What is voluntary termination?
Under the Consumer Credit Act 1974, you have a legal right to end a car finance agreement (either a personal contract purchase or a hire purchase) early, as long as certain conditions are met. It is a statutory right and as such, it can not be restricted or excluded within the terms and conditions of any car finance deal.
In This Guide:
- Reasons for voluntary terminations
- How voluntary termination works
- How do I enact a voluntary termination agreement?
- What if something goes wrong?
- Voluntary termination versus voluntary surrender
- Voluntary termination and your credit score
Reasons for voluntary terminations
There are broadly two main reasons why you might want to leave your car finance agreement early. First, your financial circumstances might have changed and you might no longer be able to afford to keep up with repayments. In this case, straightforward voluntary termination could be the right option.
Alternatively, you might want to cancel your car finance agreement because you want a new car. Maybe you're tired of the one you've got, or maybe you've just got your eye on a different model. In this case - so long as you have equity in your car - you might be better off paying off the remainder of your finance plan to take full ownership of the car and trade it in.
How voluntary termination works
You will only be able to enact voluntary termination if there is no excessive damage to the car upon its return. Anything above general wear and tear is seen as excessive damage.
If your agreement is voluntarily terminated then you are responsible for paying off half of the Total Amount Payable as set out in your contract. The Total Amount Payable includes the amount you borrowed, plus interest. In some cases, it may also include the price of Guaranteed Future Value.
This amount doesn’t include any late payment fees or arrears you may have accumulated.
As long as there is no damage to the car and you pay back 50% of the Total Amount Payable, then there should be nothing left for you to pay.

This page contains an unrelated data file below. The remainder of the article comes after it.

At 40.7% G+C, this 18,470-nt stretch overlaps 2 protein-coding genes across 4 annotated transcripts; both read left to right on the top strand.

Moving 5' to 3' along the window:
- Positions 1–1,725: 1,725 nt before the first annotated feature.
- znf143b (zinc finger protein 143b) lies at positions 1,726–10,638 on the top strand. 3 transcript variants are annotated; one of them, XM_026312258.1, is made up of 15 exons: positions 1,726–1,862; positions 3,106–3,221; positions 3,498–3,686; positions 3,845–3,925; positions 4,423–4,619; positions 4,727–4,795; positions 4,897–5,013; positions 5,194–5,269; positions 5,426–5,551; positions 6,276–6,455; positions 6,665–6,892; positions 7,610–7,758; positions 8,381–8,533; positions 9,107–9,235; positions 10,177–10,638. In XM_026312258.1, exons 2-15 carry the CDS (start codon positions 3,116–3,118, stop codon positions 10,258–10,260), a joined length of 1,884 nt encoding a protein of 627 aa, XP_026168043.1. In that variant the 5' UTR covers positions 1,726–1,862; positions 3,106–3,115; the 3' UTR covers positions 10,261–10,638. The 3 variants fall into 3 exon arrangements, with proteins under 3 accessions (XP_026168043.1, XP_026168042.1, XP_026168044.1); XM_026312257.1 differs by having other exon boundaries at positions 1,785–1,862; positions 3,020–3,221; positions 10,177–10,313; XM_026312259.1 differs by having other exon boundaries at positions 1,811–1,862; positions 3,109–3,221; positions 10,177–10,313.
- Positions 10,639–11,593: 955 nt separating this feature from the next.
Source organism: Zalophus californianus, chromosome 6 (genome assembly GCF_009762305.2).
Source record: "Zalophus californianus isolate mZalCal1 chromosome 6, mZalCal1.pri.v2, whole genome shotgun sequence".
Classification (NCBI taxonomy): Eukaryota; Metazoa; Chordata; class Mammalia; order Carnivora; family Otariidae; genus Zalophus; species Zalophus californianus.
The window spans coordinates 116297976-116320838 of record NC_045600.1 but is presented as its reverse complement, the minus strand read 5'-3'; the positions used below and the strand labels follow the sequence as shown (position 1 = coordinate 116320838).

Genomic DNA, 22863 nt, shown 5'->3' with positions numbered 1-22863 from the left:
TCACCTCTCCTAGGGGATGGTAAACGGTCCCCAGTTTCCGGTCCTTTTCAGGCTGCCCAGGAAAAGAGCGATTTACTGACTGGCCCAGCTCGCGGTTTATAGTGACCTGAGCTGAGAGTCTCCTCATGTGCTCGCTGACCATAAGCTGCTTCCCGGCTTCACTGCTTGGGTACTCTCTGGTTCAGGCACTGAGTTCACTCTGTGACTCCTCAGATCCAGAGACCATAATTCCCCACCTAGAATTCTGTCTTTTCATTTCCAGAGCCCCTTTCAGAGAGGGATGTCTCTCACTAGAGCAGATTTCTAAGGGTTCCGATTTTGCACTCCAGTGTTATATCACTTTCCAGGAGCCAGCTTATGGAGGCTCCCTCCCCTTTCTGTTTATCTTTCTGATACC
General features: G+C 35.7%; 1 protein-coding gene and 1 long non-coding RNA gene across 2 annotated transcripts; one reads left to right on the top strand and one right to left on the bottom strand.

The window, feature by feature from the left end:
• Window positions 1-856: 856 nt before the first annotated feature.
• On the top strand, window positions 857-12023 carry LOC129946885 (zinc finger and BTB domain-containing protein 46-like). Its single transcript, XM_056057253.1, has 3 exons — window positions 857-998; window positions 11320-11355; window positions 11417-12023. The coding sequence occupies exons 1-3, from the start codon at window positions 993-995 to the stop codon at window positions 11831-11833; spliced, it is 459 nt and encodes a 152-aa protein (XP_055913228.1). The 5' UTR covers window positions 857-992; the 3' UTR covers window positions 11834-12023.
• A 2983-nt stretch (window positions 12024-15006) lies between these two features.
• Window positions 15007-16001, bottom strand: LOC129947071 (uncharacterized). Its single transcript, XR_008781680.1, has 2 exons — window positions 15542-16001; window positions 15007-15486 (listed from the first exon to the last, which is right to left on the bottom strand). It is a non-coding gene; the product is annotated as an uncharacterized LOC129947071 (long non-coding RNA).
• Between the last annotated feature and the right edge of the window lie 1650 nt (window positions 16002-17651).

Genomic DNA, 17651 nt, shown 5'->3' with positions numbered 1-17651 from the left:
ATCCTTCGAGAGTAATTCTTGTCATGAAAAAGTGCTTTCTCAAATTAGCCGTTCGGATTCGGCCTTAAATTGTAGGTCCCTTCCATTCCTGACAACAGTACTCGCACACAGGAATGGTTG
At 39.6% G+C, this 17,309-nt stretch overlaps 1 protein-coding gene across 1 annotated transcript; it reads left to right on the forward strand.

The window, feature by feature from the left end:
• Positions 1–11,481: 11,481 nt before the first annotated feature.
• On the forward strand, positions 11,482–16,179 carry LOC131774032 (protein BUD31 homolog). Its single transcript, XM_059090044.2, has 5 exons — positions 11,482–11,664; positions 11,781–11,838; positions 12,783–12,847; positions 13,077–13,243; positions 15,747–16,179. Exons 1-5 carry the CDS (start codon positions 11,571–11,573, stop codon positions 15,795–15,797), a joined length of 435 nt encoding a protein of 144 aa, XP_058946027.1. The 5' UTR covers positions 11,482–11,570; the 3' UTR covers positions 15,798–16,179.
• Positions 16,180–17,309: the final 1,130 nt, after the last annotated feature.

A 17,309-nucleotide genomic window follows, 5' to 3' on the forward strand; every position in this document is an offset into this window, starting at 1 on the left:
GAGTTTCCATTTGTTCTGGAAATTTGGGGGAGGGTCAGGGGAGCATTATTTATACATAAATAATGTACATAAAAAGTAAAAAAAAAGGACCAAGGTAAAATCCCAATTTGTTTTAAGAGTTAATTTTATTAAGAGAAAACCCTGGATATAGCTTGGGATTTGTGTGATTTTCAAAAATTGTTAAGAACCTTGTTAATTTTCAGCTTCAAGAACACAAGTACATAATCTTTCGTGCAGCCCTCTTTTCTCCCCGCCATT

How do I enact a voluntary termination agreement?
A voluntary termination can be used at any time within your contract, although it is typically done past the halfway point of your agreement. All you need to do is inform your dealership that you wish to use voluntary termination in writing. This can be done via email or through a signed letter.
What if something goes wrong?
When trying to use your right to terminate you may run into a couple of issues:
Unhelpful Finance Companies
The main issue is usually that finance companies and car manufacturers don’t like voluntary termination. They won’t willingly guide you to this option and won’t be much help if you try to enact it.
This has lead to many peoples’ experiences with voluntary termination being confusing and drawn out. This is because finance companies make customers run around and draw out the process in the hopes that the customer will give up.
The Vague Damage Clause
Another thing to look out for is the damage clause. This clause is vaguely written. It states that there can’t be any damages if you’ve failed to properly look after the car, over and above normal wear and tear. However, you’ll find that there is no definition of wear and tear in the clause.
Finance companies will try and use the damage clause as a loophole to claim for damage that they would consider unreasonable care. They may also use this clause to try and get you for the excess mileage, which they deem as unreasonable care, and will try and charge you for it.
So make sure you document the condition of your car all the way throughout your lease. The best way to do this is with dated photos. That way you can prove your car was in a reasonable condition when you handed it back.
Finally, if you have previously missed repayments then finance companies can refuse your right to enact a voluntary termination.
Voluntary termination versus voluntary surrender
Though they sound the same, the way these processes work are totally different. When writing your email or letter saying you want to enact voluntary termination you must be clear and forgo any confusion.
Finance companies have been known to confuse or deliberately misunderstand the two. As such, if your request gets taken as voluntary surrender you will have to pay off the remainder of your balance in full. You will also be responsible for any fees that the car will make when it goes to auction.
It’s the worst case scenario, so make sure to be clear with your finance company when enacting your voluntary termination.
Voluntary termination and your credit score
It's like that a voluntary termination will appear on your credit file. However, unlike a voluntary surrender (which will appear there as a solid negative), a voluntary termination shouldn't have an adverse impact on your ability to get credit in the future. This is because in choosing to voluntarily terminate your agreement (provided you've paid the 50% minimum), you are acting within your rights according to the Consumer Credit Act. You're only allowed to exercise your right to voluntary termination if you have adhered to the conditions of the contract.
What you may find is that a voluntary termination on your credit file makes future car finance providers more hesitant to lend to you in the future, which may mean that you're asked to pay a higher deposit.